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Sustainability

URI Green Thinker


Marsha Garcia
 

Position:  Campus Sustainability Officer
Department: Campus Planning and Design
Hometown: Providence, RI

 

What does sustainability mean to you?
Sustainability is a difficult concept to explain because it involves almost every aspect of our lives, from conserving natural resources, to increasing use of public transportation, to making sure businesses we work with are being socially responsible. I like to think of it as a common sense approach to living.

 

Which URI project or program related to sustainability should we be the most proud of?
I’m proud of URI’s efforts to develop a strategic plan for campus sustainability. There are so many things that URI does, and could do, to infuse practices and principles of sustainability on campus, and it can seem overwhelming. Creating a plan organizes our actions so that they are more thoughtful and deliberate.
 

How are you involved with campus sustainability at URI?
I manage the University's responsibilities under the American College and University Presidents’ Climate Commitment, a document signed by former URI President Robert L. Carothers in 2007, which committed the University to dramatically reduce its contribution to global climate change. I also coordinate the URI President’s Council for Sustainability, a group of faculty, staff and students appointed by President David Dooley that provides strategic guidance on campus sustainability initiatives. These initiatives can be anything related to campus operations, our academic plan, and even how we communicate sustainability. Just like the definition of sustainability itself, projects and initiatives are related to almost every aspect of life on campus.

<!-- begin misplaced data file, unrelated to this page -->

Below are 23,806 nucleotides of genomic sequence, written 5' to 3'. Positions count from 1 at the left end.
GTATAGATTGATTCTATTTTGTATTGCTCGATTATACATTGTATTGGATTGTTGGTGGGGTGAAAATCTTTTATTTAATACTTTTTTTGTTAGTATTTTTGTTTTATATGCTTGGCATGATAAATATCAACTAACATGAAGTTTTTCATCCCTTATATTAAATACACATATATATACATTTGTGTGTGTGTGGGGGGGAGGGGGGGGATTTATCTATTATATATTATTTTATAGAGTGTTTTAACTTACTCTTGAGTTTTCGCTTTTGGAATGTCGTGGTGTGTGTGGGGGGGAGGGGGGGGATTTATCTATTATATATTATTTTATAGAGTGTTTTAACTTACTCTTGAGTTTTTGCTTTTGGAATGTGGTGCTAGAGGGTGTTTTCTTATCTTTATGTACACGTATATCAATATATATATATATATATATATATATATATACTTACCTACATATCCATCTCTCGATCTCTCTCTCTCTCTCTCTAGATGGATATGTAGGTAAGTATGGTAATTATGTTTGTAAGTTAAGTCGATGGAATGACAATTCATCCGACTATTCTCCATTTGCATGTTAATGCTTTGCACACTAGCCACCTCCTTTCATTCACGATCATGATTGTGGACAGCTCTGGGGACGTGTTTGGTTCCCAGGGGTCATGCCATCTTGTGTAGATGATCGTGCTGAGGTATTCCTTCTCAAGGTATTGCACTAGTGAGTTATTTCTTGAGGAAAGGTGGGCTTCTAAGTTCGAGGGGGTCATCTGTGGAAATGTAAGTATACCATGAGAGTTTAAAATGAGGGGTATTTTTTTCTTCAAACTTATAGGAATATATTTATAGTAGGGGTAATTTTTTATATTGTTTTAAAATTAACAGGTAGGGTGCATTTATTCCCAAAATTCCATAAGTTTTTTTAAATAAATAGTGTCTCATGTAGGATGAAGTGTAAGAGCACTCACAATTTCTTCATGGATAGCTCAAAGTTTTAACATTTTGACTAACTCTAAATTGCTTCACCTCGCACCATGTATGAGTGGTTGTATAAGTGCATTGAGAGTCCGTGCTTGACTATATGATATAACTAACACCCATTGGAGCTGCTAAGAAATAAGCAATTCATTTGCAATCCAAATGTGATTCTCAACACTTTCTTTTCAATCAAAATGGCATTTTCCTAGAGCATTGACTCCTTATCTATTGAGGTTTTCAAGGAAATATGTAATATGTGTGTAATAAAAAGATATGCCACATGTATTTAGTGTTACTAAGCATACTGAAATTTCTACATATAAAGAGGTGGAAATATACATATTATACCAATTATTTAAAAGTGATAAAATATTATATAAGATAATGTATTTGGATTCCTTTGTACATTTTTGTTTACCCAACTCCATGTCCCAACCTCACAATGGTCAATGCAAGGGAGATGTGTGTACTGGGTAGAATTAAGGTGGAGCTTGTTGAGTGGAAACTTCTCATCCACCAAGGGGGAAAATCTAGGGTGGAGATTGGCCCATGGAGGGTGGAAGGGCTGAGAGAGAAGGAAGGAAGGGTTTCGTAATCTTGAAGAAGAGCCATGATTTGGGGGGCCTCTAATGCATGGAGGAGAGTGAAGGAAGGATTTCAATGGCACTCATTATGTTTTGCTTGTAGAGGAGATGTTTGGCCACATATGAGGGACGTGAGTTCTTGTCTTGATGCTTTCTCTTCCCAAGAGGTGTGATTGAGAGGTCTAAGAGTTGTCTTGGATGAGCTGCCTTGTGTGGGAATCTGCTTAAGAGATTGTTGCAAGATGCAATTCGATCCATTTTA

What can URI do to be greener?
As a higher education institution, URI must be confident that all students, of every academic discipline, are prepared to boldly and successfully take on issues of global importance. We need to teach both inside and outside the classroom by modeling the behavior we want our students to embrace in terms of sustainability, and to do this means changing the campus culture. A really challenging and important issue to tackle on this campus is transportation. We have way too many single-occupancy cars driving to and from campus, especially during the academic year. Fixing this problem would make the biggest impression and have the biggest impact.
 


What do you do in your personal life to be green?
I take public transportation as often as I can. Living 35 miles away in Providence, this means that my door-to-door commute to campus can be almost twice as long as my commute by car. But, to me, it’s not time wasted because instead of driving or sitting in traffic I can read a book (or take a nap!). It’s also less expensive to take public transportation since URI pays for half of my bus pass. Paying $30 a month for unlimited bus rides saves me from having to pay three times that much in gas if I drove to campus every day.


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More than 47,000 people, 9,700 ships and 127 planes spent months mopping up oil released during the 2010 Deepwater Horizon oil spill. Yet four years later, the tools to fight offshore oil spills remain remarkably rudimentary. 

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>> Marsha Garcia is all about greening URI from head to toe

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